As cyber-attacks continue to grow each year. Organisations across the world have come to the realisation that working to prevent and detect cyber-attacks is one thing, but having an incident response framework is also equally imperative. However, not every organisation knows what’s the best approach built that effective incident response framework.
Why Is An Incident Response Framework Important?
An incident response framework is basically a plan to deal with the aftermath of a cyber-attack. When a company’s cybersecurity defensive wall fails to prevent cyber-attack, incident response system is the next most important thing that comes into the play, as it helps an organisation take steps to quickly contain, minimise, and learn from the damage.
Every time a cyber-attack takes place, both the company and its consumers run into risk. It’s not just that phase — through breaches, black hats cost organisations millions of dollars and C-level executives their jobs. No matter how good your firm is; when there is a breach, the negative press is almost guaranteed for a significant amount of time.
There are possibilities that under the pressure of a critical level incident, there won’t be any time to strategise your game. Therefore, having a strong incident response makes sure that things are sorted quickly and even the cost of getting things back to work is also not much.
Response time is critical to minimising damages, and with every second counting, having a plan ready in place is the key to mitigate the loss and negativity forming across your business.
An incident response system makes sure that it prioritises things according to the severity. For example, if there is just a login failure, the cybersecurity team cannot afford to spend hours investigating that event. Different events have different needs to be investigated.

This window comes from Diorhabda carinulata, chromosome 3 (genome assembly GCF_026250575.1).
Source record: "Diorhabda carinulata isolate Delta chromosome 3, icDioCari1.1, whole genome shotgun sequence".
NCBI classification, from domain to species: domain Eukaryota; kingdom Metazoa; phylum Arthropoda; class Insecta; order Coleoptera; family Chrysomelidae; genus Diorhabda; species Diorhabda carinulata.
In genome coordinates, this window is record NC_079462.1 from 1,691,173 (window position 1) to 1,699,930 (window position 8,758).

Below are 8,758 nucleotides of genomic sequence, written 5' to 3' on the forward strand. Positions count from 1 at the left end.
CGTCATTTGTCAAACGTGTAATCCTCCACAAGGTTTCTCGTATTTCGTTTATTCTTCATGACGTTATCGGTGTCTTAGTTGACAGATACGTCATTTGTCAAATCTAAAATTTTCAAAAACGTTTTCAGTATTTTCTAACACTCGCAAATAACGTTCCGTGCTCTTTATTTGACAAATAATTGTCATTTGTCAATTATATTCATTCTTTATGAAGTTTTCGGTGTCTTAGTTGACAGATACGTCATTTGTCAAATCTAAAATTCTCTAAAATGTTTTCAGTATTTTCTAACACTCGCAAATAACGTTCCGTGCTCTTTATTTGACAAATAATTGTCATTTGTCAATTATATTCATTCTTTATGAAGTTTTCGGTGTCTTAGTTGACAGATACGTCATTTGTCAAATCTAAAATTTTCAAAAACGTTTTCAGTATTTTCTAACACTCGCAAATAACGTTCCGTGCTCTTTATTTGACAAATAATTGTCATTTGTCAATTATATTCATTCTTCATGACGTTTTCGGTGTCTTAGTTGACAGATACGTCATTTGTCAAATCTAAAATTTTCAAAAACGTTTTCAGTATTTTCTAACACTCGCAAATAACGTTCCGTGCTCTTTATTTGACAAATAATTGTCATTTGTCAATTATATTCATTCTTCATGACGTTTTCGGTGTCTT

How To Build Your Own Incident Response Framework
If you or your organisation want to have a strong incident responses framework you can either adopt one of them or you can pick up a few steps from one and few from another. And then compile them to have one framework for you. And if that doesn’t work, you can also have your own framework. However, there are instances that when the framework wouldn’t go well with compliance.
Things to keep in mind when building a customised incident response framework:
- Make sure employees of every level get the required training and knowledge regarding all kind of threats. Make them aware and prevent them from falling prey to cyber baits.
- Have strict cybersecurity policies and protocols
- Make sure you assess properly all your tools and process, and fix or update everything accordingly
- Always go for vendors that are trustworthy and have a good record of past works
- Have a team of specialists who would take care of every aspect of cybersecurity
- A strong vulnerability management system/team
- Emphasise on network security as well
- Prioritise events. Make sure the most severe event is dealt first
- Make sure the team who investigates the entire event, doesn’t leave a stone unturned.
- Always have a back up of every single data that is critical to you and your business
Industry Standard Incident Response Frameworks
When it comes to incident response frameworks, there are two standards that are extensively followed in the industry — NIST and SANS. They are the dominant institutes whose incident response steps have become the industry standard.
Established in 1901, the National Institute of Standards and Technology (NIST) is a part of the U.S. Department of Commerce. It is a government that works in all-things-technology, including cybersecurity, which has become one of their fortes.
Talking about incident response, NIST’s process has four steps:
- Detection and Analysis
- Containment, Eradication, and Recovery
- Post-Incident Activity
SANS is a private organisation that, per their self-description is the most trusted and by far the largest source for information security training and security certification in the world. And their incident response framework is another industry standard.
SANS’ process has six steps:
- Lessons Learned
There was a time when organisations used to emphasise more on having a system that would stop any attack. However, those same organisations have realised that preventing every single threat wouldn’t be an easy task. So, it is better to be prepared for the worst.
With the ever-increasing cyber-attacks and the risk of insider threat growing, the need for a strong incident response framework has reached a significantly high level. If your organisation has still not adopted an incident response framework, then there are chances that you would end up complicating things if you are ever hit by a cyber-attack.